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7 Steps to Surviving Your First Week Abroad

Jan 27, 2017 8:30:00 AM / by Stephanie Sadler

CAPAStudyAbroad_Dublin_Spring2017_From Nathan Overlock - Profile Photo (Choice 1).jpgNathan Overlock is an official CAPA blogger for spring 2017, sharing his story in weekly posts on CAPA World. A professional writing and information design major at Cedarville University, he is studying abroad in Dublin this semester.

In his first post, Nathan shares seven steps for surviving the first week in your host city. 

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I pride myself on being adaptable. I enjoy finding my way around new places and figuring out how things work in different cities, like on my trip to Indianapolis last fall. Yet, when I stepped onto the street in the Dublin city center, my 45 pounds of luggage in tow, I felt lost, without any reference to help me adjust. I wished I’d had a guide to help me attune to living abroad. So I went ahead and made one!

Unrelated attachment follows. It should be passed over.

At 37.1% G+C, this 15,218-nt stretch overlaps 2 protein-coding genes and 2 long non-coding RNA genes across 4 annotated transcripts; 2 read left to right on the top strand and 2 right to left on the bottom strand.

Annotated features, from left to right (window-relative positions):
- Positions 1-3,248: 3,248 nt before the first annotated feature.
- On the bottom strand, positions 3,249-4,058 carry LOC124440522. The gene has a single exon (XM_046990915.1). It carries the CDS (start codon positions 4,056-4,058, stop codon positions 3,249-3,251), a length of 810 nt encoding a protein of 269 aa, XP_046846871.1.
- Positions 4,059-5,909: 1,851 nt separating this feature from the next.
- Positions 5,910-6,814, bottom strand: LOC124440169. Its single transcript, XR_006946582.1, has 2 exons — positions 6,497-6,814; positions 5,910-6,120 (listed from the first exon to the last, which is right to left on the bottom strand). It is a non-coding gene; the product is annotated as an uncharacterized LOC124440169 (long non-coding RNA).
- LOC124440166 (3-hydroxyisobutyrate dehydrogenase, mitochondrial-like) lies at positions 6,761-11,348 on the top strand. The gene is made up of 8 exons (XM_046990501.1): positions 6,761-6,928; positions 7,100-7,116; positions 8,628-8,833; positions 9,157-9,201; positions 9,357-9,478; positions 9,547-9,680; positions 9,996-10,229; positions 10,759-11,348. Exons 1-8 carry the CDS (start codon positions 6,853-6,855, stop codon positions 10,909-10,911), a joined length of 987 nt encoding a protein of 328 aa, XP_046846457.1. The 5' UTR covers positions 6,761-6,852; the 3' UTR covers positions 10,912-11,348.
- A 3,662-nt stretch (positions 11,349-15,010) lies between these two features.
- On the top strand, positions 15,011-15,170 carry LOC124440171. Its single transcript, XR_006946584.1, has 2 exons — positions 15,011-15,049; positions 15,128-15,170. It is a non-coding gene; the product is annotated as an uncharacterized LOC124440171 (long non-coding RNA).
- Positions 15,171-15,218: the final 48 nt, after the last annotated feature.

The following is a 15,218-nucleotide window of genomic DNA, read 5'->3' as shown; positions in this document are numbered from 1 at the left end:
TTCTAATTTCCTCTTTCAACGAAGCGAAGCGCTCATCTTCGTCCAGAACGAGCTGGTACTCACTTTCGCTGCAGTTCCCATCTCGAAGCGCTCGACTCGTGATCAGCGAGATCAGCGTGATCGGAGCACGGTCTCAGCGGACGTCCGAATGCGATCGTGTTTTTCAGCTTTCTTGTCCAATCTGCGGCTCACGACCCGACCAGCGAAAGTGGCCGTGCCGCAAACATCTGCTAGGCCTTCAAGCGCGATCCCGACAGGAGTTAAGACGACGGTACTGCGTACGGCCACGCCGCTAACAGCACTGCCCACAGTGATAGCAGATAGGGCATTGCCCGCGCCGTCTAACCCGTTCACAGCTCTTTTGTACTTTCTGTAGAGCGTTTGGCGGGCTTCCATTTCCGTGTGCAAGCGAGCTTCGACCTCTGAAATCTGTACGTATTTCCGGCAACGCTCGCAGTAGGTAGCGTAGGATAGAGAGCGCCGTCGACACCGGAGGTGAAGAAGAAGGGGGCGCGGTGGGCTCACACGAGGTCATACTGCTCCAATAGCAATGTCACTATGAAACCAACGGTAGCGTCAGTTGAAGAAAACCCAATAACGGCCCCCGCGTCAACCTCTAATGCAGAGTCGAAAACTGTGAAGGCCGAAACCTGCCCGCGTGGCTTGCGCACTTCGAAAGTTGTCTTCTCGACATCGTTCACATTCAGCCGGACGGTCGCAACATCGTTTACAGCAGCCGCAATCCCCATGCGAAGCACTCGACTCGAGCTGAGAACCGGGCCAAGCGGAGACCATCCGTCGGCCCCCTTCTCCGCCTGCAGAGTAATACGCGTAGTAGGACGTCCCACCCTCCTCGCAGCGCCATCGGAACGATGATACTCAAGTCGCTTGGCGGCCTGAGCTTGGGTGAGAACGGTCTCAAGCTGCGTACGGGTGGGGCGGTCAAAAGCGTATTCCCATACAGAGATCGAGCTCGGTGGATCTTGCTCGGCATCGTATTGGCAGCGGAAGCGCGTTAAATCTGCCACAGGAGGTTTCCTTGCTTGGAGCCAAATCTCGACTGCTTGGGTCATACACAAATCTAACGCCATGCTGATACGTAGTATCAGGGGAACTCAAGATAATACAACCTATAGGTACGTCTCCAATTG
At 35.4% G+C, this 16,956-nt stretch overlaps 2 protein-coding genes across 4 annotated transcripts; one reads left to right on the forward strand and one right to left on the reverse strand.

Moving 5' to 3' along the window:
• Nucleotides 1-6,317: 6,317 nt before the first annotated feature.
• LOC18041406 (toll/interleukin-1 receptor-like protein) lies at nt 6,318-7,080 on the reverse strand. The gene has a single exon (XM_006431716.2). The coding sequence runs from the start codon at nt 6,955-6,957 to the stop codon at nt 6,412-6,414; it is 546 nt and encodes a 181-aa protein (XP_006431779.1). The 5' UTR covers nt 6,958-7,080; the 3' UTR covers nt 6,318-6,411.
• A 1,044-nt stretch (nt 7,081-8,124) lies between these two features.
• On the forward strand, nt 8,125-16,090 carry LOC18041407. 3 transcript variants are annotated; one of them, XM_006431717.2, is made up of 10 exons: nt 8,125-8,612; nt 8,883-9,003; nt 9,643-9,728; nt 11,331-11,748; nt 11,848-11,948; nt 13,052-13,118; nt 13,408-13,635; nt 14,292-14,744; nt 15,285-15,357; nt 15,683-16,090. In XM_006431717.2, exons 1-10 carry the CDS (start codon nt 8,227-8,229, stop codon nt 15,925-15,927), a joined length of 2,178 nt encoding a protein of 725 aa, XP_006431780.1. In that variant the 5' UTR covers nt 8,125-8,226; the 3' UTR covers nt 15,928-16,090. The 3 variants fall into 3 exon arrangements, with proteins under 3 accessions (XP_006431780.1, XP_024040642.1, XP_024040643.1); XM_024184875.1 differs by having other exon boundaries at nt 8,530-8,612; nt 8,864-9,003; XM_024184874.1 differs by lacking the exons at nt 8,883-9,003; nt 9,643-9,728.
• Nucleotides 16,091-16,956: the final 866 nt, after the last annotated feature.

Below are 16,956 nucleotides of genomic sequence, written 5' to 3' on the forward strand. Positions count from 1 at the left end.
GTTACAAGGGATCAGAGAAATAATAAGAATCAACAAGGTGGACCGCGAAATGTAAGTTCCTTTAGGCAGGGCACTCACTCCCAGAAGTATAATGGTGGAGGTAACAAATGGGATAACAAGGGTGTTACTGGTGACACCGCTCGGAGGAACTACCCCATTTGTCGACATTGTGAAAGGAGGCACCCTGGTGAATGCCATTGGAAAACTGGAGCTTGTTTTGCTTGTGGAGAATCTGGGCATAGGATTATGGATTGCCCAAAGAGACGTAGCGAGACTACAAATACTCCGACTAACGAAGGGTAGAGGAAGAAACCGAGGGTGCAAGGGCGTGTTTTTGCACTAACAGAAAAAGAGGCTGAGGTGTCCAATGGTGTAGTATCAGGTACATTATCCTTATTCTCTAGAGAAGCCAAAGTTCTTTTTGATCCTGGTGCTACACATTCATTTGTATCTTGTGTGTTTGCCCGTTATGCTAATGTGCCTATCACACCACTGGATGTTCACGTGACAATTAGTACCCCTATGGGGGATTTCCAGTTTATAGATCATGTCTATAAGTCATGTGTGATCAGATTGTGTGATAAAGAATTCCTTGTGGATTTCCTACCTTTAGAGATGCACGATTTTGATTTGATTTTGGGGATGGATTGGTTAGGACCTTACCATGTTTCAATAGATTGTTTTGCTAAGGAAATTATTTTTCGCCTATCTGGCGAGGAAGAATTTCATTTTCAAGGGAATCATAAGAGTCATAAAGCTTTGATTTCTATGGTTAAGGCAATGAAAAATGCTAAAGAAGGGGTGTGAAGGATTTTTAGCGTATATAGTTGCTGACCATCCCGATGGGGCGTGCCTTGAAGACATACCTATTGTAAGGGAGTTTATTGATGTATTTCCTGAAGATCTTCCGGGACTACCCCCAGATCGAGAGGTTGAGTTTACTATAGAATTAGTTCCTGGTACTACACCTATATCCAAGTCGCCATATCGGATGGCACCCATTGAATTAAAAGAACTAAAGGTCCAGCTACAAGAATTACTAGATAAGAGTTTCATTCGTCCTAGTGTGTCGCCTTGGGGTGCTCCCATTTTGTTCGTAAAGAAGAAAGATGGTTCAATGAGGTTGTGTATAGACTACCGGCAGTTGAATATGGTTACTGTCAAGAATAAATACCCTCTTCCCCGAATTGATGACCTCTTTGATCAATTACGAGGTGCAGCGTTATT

Based on all my mistakes and the few things I got right, here are seven steps for surviving your first week abroad:

1. Travel smart

Planning ahead, shopping around, and booking the best flights for the cost is always important. But that’s not what I mean by “travel smart.” My first impression of Dublin, Ireland had a lot to do with how I felt and the energy I had once I landed. Luckily, I arrived early enough in Dublin to fight my way through the grumpy, sleep deprived, swollen-ankled dehydration that I put myself in. And luckily, my irritable stupor wasn't entirely out of place on an early Dublin morning. But some simple steps, like walking a few laps around the cabin on longer plane rides, drinking lots of water, and avoiding caffeine and heavy foods will help you arrive at your destination fresh and ready to go.

CAPAStudyAbroad_Dublin_Spring2017_From Nathan Overlock - 7 Steps Post - Milan.jpg

2. Don’t Waste the Journey

Don’t let all the excitement about your destination stop you from enjoying the time you spend getting there. Even if you don’t appreciate the constant stream of snacks, drinks and entertainment on transcontinental flights as much as I do, take the time to enjoy the layovers and everything you can see along the way. I had the happy accident of booking a flight over the Swiss Alps at sunrise, the most beautiful landmark you can see from 30,000 ft. on the way to my layover in Italy, a stop I’d managed to extend from 6 hours to 24 without adding a single dollar to my airfare. This allowed me to rove the Milan streets, stopping to enjoy the world’s best espresso and gelato without buying an extra plane ticket.